Patients treated with continuous-flow LVADs have a higher rate of GI bleeding compared to pulsatile devices and are frequently related to GI AVMs.1 There are multiple emerging theories as to why this is the case, including reduced arterial pulse pressure promoting AVM formation, as well as the development of an acquired von Willebrand syndrome.2

The lowered pulse pressure secondary to continuous-flow device therapy is akin to patients with severe aortic stenosis (AS). Heyde first described this association with AS in 1958. The reduced pulse pressure is thought to reduce smooth muscle tone at the level of the arteriole, subsequently dilating mucosal veins leading to AVMs. Notably, resolution of bleeding in these patients corresponds to valve replacement, not bowel resection.3

In addition, acquired von Willebrand syndrome has been described in the setting of AS. von Willebrand factor (vWF) is necessary for platelet aggregation at the endothelial surface. von Willebrand factor travels in a multimer with factor 8; it is these multimers that are disrupted in patients with AS secondary to high shear stress.3 A similar mechanism of shear stress likely occurs as blood passes through the LVAD impeller. Thus, LVAD-related GI bleeding may be a two hit hypothesis of AVM development concomitant with poor platelet aggregation secondary to an acquired von Willebrand syndrome.

Gastrointestinal hemorrhage related to portal hypertension seen in cirrhotic patients is successfully treated with octreotide. The mechanism is related to octreotide’s effect on the splanchnic vascular bed. Splanchnic arterial vasoconstriction leads to a decrease in arterial flow and a decrease in portal venous pressure. This effect is not unique to patients with portal hypertension as octreotide has been shown to reduce splanchnic flow in healthy subjects and even decrease postprandial hyperemia.4

Additional proposed mechanisms of octreotide are related to improved platelet aggregation and inhibition of angiogenesis (Figure 1).5 Octreotide has been used in patients with documented vWF disease, although the mechanism of action for vWF disease is unknown. One report describes a patient with known vWF disease who had recurrent GI bleeding that was successfully treated with a octreotide.6 A case series of two patients, both with vWF disease and AVMs, were also both effectively treated with octreotide. In addition to the successful treatment of the GI bleeding, both patients displayed a rise in baseline vWF while treated with both therapeutic and maintenance dosages of octreotide.7 Furthermore, there are case series of octreotide being used in patients with obscure GI bleeding and documented AVMs with success.8

Figure 1
Figure 1:
Mechanisms by which octreotide may prevent gastrointestinal bleeding in patients with continuous-flow ventricular assist devices.

Treatment with octreotide has been initiated as an inpatient at doses ranging from 100 to 500 μg SQ bid.5 A once-monthly 20 mg IM long-acting release formulation has also been used with success in the control of GI bleeding secondary to AVMs (Table 1).5,6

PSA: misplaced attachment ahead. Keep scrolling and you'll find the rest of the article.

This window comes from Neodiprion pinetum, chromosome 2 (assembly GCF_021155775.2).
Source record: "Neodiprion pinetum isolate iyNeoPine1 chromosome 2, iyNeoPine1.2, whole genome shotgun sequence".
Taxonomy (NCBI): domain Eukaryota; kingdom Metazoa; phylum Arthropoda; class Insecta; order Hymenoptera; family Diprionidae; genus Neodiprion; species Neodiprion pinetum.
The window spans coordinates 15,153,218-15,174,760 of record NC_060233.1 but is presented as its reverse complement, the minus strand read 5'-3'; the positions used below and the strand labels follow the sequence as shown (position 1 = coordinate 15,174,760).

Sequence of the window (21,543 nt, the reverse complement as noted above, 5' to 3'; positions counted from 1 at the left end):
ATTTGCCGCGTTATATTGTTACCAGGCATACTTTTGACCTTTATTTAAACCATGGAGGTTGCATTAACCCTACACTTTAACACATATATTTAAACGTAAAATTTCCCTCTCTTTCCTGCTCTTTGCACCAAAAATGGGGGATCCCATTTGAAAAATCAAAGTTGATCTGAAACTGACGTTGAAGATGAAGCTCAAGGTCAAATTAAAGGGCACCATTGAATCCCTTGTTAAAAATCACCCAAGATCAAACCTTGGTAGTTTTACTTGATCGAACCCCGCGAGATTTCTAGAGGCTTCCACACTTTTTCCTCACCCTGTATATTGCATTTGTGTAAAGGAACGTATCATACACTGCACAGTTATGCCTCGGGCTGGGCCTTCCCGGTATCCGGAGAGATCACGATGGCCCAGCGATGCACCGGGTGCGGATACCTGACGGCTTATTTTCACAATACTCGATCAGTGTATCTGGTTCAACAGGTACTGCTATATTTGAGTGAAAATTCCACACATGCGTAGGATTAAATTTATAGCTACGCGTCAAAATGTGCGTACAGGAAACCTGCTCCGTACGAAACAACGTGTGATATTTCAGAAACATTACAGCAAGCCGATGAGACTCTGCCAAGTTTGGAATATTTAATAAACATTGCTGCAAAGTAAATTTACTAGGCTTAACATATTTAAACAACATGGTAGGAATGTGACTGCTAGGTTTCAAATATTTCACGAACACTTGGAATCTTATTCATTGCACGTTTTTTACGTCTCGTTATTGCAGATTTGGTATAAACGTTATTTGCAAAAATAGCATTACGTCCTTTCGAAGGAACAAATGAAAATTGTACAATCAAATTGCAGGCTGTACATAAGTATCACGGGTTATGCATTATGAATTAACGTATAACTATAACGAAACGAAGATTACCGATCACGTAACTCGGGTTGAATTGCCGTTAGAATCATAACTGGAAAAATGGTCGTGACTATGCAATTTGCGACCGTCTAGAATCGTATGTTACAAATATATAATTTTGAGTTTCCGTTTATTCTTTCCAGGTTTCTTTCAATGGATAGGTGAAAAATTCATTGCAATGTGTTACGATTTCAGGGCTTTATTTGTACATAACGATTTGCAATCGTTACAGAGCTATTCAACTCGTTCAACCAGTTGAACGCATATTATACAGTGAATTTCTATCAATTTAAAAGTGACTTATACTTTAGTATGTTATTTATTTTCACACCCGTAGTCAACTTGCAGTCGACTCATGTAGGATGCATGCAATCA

Table 1
Table 1:
Suggested Dosing and Administration of Octreotide for Gastrointestinal Bleeding in Patients with Continuous-Flow Ventricular Assist Devices

Octreotide for the treatment of GI bleeding in patients with LVADs has been previously reported in a few limited series. Review of this limited literature shows that this may be a promising therapy for treatment and potentially even prophylaxis of AVM-related GI bleeding in patients with continuous-flow LVADs.


1. Aggarwal A, Pant R, Kumar S, et al. Incidence and management of gastrointestinal bleeding with continuous flow assist devices. Ann Thorac Surg. 2012;93:1534–1540
2. John R, Lee S. The biological basis of thrombosis and bleeding in patients with ventricular assist devices. J Cardiovasc Transl Res. 2009;2:63–70
3. Slaughter MS. Hematologic effects of continuous flow left ventricular assist devices. J Cardiovasc Transl Res. 2010;3:618–624
4. Scarpignato C, Pelosini I. Somatostatin for upper gastrointestinal hemorrhage and pancreatic surgery. A review of its pharmacology and safety. Digestion. 1999;60(suppl 3):1–16
5. Szilagyi A, Ghali MP. Pharmacological therapy of vascular malformations of the gastrointestinal tract. Can J Gastroenterol. 2006;20:171–178
6. Krikis N, Tziomalos K, Perifanis V, et al. Treatment of recurrent gastrointestinal haemorrhage in a patient with von Willebrand’s disease with octreotide LAR and propranolol. Gut. 2005;54:171–172
7. Bowers M, McNulty O, Mayne E. Octreotide in the treatment of gastrointestinal bleeding caused by angiodysplasia in two patients with von Willebrand’s disease. Br J Haematol. 2000;108:524–527
8. Nardone G, Rocco A, Balzano T, Budillon G. The efficacy of octreotide therapy in chronic bleeding due to vascular abnormalities of the gastrointestinal tract. Aliment Pharmacol Ther. 1999;13:1429–1436

left ventricular support device; LVAD; gastrointestinal; bleeding; octreotide; arteriovenous; malformations

Copyright © 2013 by the American Society for Artificial Internal Organs